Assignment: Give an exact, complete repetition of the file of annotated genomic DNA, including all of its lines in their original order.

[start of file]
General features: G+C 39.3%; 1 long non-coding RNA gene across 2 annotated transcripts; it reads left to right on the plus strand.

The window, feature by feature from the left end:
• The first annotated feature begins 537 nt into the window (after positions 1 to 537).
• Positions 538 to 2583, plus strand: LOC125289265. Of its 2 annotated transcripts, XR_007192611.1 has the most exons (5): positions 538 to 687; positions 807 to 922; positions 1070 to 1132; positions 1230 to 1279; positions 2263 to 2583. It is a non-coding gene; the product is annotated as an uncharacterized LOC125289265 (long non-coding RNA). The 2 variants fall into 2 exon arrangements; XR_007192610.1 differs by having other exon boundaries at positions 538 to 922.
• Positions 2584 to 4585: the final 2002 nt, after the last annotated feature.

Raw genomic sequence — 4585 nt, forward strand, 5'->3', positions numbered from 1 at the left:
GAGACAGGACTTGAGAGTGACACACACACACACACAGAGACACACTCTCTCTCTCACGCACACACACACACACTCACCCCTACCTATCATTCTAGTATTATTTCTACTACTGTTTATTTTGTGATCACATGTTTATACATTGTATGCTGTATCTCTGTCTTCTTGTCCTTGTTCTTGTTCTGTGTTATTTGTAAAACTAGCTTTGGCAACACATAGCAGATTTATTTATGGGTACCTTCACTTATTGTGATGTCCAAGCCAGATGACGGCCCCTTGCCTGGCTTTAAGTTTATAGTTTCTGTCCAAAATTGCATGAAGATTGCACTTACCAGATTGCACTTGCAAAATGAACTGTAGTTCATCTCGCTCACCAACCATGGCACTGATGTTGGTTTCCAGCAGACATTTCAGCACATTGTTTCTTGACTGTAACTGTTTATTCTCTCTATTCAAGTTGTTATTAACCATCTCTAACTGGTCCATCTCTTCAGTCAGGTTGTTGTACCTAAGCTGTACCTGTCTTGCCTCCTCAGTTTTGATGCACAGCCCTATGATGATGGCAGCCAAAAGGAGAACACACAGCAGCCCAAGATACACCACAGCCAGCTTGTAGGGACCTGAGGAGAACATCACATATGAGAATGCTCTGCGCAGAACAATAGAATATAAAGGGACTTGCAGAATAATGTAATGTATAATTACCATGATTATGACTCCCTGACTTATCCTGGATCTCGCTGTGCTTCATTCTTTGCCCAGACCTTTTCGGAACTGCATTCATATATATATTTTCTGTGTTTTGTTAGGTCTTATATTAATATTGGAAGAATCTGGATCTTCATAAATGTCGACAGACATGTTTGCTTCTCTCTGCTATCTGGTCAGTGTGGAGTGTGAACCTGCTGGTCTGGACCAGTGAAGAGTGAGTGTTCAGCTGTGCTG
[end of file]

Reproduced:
General features: G+C 39.3%; 1 long non-coding RNA gene across 2 annotated transcripts; it reads left to right on the plus strand.

The window, feature by feature from the left end:
• The first annotated feature begins 537 nt into the window (after positions 1 to 537).
• Positions 538 to 2583, plus strand: LOC125289265. Of its 2 annotated transcripts, XR_007192611.1 has the most exons (5): positions 538 to 687; positions 807 to 922; positions 1070 to 1132; positions 1230 to 1279; positions 2263 to 2583. It is a non-coding gene; the product is annotated as an uncharacterized LOC125289265 (long non-coding RNA). The 2 variants fall into 2 exon arrangements; XR_007192610.1 differs by having other exon boundaries at positions 538 to 922.
• Positions 2584 to 4585: the final 2002 nt, after the last annotated feature.

Raw genomic sequence — 4585 nt, forward strand, 5'->3', positions numbered from 1 at the left:
GAGACAGGACTTGAGAGTGACACACACACACACACAGAGACACACTCTCTCTCTCACGCACACACACACACACTCACCCCTACCTATCATTCTAGTATTATTTCTACTACTGTTTATTTTGTGATCACATGTTTATACATTGTATGCTGTATCTCTGTCTTCTTGTCCTTGTTCTTGTTCTGTGTTATTTGTAAAACTAGCTTTGGCAACACATAGCAGATTTATTTATGGGTACCTTCACTTATTGTGATGTCCAAGCCAGATGACGGCCCCTTGCCTGGCTTTAAGTTTATAGTTTCTGTCCAAAATTGCATGAAGATTGCACTTACCAGATTGCACTTGCAAAATGAACTGTAGTTCATCTCGCTCACCAACCATGGCACTGATGTTGGTTTCCAGCAGACATTTCAGCACATTGTTTCTTGACTGTAACTGTTTATTCTCTCTATTCAAGTTGTTATTAACCATCTCTAACTGGTCCATCTCTTCAGTCAGGTTGTTGTACCTAAGCTGTACCTGTCTTGCCTCCTCAGTTTTGATGCACAGCCCTATGATGATGGCAGCCAAAAGGAGAACACACAGCAGCCCAAGATACACCACAGCCAGCTTGTAGGGACCTGAGGAGAACATCACATATGAGAATGCTCTGCGCAGAACAATAGAATATAAAGGGACTTGCAGAATAATGTAATGTATAATTACCATGATTATGACTCCCTGACTTATCCTGGATCTCGCTGTGCTTCATTCTTTGCCCAGACCTTTTCGGAACTGCATTCATATATATATTTTCTGTGTTTTGTTAGGTCTTATATTAATATTGGAAGAATCTGGATCTTCATAAATGTCGACAGACATGTTTGCTTCTCTCTGCTATCTGGTCAGTGTGGAGTGTGAACCTGCTGGTCTGGACCAGTGAAGAGTGAGTGTTCAGCTGTGCTG